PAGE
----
Monkeys May Have The Mouths To Talk, Just Not The Brains

New research could reverse a 50-year finding on animals' ability to talk

Dec 09, 2016 at 5:08 PM ET

Nothing separates humans from other animals quite so cleanly as our ability to talk, but why is complex language seemingly the sole domain of humanity? For nearly 50 years, the accepted explanation has been that humans alone have the vocal command to make the sounds necessary for human speech. But a new study on macaques suggests these monkeys can indeed make pretty much all the sounds humans do, suggesting the real answer is somewhere in our brains.

In 1969, three researchers used a computer program and the cast of a rhesus monkey skull to figure out the vocal range of our primate cousins. They found the possible range of sounds a monkey could make were very limited, making it effectively impossible for it to replicate the variety of vowel sounds that are essential for language as humans speak it. That finding — and subsequent studies on chimpanzee skulls — established that non-human primates couldn’t talk because their mouths just didn’t have the right hardware for the task. Maybe their brains weren’t complex enough to handle spoken language, but it didn’t matter.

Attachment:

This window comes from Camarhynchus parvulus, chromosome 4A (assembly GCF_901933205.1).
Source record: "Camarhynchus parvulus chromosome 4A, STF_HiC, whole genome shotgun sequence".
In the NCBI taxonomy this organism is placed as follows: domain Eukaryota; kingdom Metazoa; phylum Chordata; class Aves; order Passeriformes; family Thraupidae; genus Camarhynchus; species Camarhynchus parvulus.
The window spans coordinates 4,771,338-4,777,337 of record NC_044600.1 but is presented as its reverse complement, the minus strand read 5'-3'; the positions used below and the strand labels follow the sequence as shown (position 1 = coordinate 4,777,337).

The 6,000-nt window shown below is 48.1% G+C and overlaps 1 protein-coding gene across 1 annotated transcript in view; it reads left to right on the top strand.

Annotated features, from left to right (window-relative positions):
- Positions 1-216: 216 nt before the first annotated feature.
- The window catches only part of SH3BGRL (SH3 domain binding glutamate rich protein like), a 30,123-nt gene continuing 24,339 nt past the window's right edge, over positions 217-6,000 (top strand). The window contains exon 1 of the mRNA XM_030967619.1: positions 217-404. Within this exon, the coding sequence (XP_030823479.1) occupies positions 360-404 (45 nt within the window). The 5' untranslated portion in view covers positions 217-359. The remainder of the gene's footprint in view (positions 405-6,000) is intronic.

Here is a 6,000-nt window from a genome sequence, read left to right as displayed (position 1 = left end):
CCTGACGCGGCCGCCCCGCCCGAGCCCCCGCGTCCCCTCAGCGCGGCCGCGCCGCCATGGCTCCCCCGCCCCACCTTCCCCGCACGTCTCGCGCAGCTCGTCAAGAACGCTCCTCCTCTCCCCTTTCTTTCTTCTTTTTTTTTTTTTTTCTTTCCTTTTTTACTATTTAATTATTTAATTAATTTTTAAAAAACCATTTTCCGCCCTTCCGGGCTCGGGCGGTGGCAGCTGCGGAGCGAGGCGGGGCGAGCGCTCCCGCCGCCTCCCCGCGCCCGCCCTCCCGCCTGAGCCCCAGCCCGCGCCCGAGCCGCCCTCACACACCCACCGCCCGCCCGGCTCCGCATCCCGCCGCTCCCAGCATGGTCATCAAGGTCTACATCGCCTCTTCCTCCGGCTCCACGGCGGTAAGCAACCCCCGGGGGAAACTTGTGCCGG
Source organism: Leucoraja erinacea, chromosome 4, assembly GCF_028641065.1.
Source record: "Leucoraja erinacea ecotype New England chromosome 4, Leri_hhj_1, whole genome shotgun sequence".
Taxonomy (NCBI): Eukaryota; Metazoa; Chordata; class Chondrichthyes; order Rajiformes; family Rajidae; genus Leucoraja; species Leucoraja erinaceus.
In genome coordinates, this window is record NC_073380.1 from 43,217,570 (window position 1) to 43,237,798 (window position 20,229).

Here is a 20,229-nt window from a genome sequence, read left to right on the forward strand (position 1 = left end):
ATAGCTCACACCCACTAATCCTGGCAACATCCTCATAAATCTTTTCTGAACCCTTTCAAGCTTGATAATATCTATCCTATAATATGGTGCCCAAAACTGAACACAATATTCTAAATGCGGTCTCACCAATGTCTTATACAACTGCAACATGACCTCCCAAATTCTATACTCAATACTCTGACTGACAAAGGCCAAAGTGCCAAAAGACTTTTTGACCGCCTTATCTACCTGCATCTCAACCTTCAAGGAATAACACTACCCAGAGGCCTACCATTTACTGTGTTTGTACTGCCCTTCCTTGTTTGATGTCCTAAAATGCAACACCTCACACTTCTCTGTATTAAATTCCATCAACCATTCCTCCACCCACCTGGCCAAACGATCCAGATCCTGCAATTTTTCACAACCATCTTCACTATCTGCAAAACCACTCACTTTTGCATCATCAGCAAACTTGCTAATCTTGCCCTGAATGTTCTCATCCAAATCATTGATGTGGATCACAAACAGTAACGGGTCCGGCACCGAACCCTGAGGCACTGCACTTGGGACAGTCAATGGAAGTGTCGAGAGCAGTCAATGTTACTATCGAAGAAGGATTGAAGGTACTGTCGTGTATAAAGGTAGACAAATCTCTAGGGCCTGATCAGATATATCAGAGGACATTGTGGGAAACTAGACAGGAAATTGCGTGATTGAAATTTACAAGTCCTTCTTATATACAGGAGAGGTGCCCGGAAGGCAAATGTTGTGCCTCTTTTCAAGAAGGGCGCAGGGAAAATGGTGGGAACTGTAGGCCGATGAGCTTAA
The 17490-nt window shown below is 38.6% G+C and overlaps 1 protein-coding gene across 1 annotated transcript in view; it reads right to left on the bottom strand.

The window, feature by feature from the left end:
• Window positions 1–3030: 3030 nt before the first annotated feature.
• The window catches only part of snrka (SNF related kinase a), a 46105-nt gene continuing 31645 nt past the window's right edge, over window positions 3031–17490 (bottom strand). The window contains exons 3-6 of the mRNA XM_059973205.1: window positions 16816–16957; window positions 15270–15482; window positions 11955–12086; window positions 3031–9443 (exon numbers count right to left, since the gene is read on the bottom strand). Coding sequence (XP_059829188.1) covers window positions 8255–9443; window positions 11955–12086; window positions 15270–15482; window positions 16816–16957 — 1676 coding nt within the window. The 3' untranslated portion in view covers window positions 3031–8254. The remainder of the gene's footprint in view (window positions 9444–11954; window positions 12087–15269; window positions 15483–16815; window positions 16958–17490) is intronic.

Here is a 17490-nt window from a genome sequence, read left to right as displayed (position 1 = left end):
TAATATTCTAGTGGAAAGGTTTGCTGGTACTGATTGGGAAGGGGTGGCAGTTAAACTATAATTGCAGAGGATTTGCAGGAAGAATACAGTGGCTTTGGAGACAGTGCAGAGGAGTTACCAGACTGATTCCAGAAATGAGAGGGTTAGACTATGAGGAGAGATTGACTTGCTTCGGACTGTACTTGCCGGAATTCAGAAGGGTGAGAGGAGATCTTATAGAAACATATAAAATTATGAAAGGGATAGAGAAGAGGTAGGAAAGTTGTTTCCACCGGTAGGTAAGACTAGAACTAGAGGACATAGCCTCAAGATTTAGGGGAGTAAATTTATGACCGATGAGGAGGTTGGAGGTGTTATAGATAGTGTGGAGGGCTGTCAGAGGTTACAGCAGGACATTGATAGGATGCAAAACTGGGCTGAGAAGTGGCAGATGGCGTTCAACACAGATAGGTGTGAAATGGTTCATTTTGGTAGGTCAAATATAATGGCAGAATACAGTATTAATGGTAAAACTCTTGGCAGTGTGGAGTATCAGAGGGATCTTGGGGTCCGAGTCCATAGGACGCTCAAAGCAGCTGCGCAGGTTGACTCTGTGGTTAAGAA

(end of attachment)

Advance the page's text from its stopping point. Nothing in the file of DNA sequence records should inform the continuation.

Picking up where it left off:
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A new study from researchers at Princeton and the University of Vienna may reverse that finding. The scientists were able to do one better than the original 1969 study by looking at the range of tongue, lip, and larynx movements made by actual, living macaques, which gives a fuller picture of their vocal abilities than just extrapolating from a cadaver. Using X-ray videos to see inside the monkeys’ mouths and chart every vocal position they revealed themselves capable of making, the researchers put together an inventory of sounds that can match that of humans.

If a monkey had the mental capacity to speak — and that’s a gigantic “if” that we’ll get back to — this study suggests it would be able to replicate most of human language, albeit with a heavy “accent” that would sound very different from any human way of speaking. The researchers found macaques would likely be particularly good at making the vowel sounds in words like “stop” and “laugh,” but they would probably struggle with the vowel in a word like “free.” That might matter a little bit, as that vowel sound requires one of the more extreme vocal configurations that is thought to be essential to human language, but the researchers say that alone isn’t enough to disqualify macaques’ vocal ability. From a hardware standpoint, they could probably talk.

But, of course, macaques and other non-human primates don’t talk, despite concerted efforts in the past to accomplish precisely that feat. As such, there must be another explanation for why spoken language eludes other primates, and that means we’re back to looking at the brain. Macaques must not have the neural circuitry that humans do, which might suggest the development of that mental capacity was a key part of our evolution into the species we are today.

It’s at least conceivable that this finding in macaques won’t hold up in other primates. But this suggests non-human primates really might be a massive brain upgrade away from being able to talk. Not that that’s about to happen — or might even be possible — but this does kind of mean all those “Planet of the Apes” movies aren’t completely ridiculous.